Palmate salty bird’s-beak (or palmate-bracted bird’s-beak) is a California endangered plant species, which means that killing or possessing this plant is prohibited by the California Endangered Species Act (CESA). This species is also listed as endangered under the federal Endangered Species Act. Palmate salty bird’s-beak is an annual herb in the broomrape family (Orobanchaceae), and grows to 12 inches tall. It is branched from the base and covered with short glandular hairs that excrete salt crystals, giving the plant its pale gray-green appearance. Flowers, which are nearly hidden in green to lavender bracts, are whitish in color and often pale lavender on the sides. Palmate salty bird’s-beak is hemiparasitic, meaning that it manufactures its own food but obtains additional water and nutrients from the roots of other (host) plants, such as saltgrass (Distichlis spicata). Palmate salty bird’s-beak flowers from late spring through summer.
Palmate salty bird’s-beak grows in saline-alkaline soils in seasonally-flooded lowland plains and basins at elevations of less than 500 feet. Associated plant species include iodine bush (Allenrolfea occidentalis), alkali heath (Frankenia salina), Great Valley gum plant (Grindelia camporum), and Parry’s rough tarplant (Centromadia parryi ssp.rudis).Historically, this species is known from scattered locations in Fresno and Madera counties in the San Joaquin Valley, San Joaquin, Yolo, and Colusa counties in the Sacramento Valley, and the Livermore Valley area of Alameda County. At the time of this webpage posting, the California Natural Diversity Database reports 14 natural occurrences and 4 introduced occurrences that are presumed to exist. Existing occurrences are located on the Sacramento National Wildlife Refuge (NWR) in Glenn County, at Delavan NWR and Colusa NWR in Colusa County, at Alkali Grasslands Preserve in Woodland, at Springtown Alkali Sink near Livermore, in western Madera County, and at the combined Alkali Sink Ecological Reserve and Mendota Wildlife Management Area in Fresno County. All of the occurrences on the Sacramento NWR are introduced populations.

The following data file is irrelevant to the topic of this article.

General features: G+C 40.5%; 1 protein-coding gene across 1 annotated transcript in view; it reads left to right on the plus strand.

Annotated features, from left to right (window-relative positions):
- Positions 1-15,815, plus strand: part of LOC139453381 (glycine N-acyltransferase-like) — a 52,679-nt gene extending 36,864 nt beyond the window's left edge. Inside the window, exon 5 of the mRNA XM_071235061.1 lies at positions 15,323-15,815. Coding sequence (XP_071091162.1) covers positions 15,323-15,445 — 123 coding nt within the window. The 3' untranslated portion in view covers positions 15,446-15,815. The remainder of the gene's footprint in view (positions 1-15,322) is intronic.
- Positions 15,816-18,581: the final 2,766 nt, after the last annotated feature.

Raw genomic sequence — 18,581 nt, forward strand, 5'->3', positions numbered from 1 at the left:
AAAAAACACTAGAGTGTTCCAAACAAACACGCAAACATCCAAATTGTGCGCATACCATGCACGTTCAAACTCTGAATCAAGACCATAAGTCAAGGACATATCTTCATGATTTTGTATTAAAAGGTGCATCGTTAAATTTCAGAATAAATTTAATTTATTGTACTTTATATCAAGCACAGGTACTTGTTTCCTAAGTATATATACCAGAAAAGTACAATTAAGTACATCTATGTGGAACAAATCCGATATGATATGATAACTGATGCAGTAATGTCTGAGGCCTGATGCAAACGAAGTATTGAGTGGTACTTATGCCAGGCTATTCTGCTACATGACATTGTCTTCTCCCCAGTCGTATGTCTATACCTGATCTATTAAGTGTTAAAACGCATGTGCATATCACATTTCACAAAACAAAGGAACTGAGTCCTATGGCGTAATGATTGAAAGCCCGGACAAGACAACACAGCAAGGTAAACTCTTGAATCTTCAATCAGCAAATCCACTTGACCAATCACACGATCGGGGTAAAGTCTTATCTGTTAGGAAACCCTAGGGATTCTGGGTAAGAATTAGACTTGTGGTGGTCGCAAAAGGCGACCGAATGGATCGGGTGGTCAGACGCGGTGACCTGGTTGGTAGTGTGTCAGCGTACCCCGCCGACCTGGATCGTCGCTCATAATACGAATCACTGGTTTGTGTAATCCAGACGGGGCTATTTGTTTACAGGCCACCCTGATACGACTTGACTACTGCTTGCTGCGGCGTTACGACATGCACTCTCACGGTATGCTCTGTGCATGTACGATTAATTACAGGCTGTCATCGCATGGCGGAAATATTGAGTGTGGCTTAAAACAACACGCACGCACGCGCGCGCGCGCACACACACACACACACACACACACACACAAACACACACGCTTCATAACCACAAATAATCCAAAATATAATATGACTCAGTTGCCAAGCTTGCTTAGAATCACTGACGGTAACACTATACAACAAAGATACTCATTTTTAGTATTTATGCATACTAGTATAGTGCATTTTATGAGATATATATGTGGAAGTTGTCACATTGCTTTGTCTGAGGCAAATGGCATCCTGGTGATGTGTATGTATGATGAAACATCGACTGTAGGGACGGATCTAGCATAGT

The primary threats to palmate salty bird’s-beak include habitat alteration due to urban development and agricultural practices, and encroachment of non-native exotic plant species such as perennial pepperweed (Lepidium latifolium)into existing populations. Other threats to this species include changes in hydrology, road maintenance, unauthorized fill of wetlands, off-road vehicle use, and climate change.
One of the most important goals for the conservation of palmate salty bird’s-beak is the protection of occupied habitat on private lands. A comprehensive research and management plan should be developed, and it should include an evaluation of habitat management tools (e.g., burning, grazing, and herbicides) as well as an evaluation of re-introduction methods. Basic biological research should be conducted to study the importance of periodic flooding to seed dispersal and the negative effects of invasions by non-native plants.
CDFW has participated in the following palmate salty bird’s-beak studies and projects with support from the Cooperative Endangered Species Conservation Fund, the California Endangered Species Tax Check-off Funds, or other mechanisms:
CDFW may issue permits for palmate salty bird’s-beak pursuant to CESA, and you can learn more about the California laws protecting palmate salty bird’s-beak and other California native plants. Populations of palmate salty bird’s-beak occur in CDFW’s North Central Region, Bay Delta Region, and Central Region. More information is also available from the U.S. Fish and Wildlife Service Species Profile for Palmate Salty Bird’s-Beak.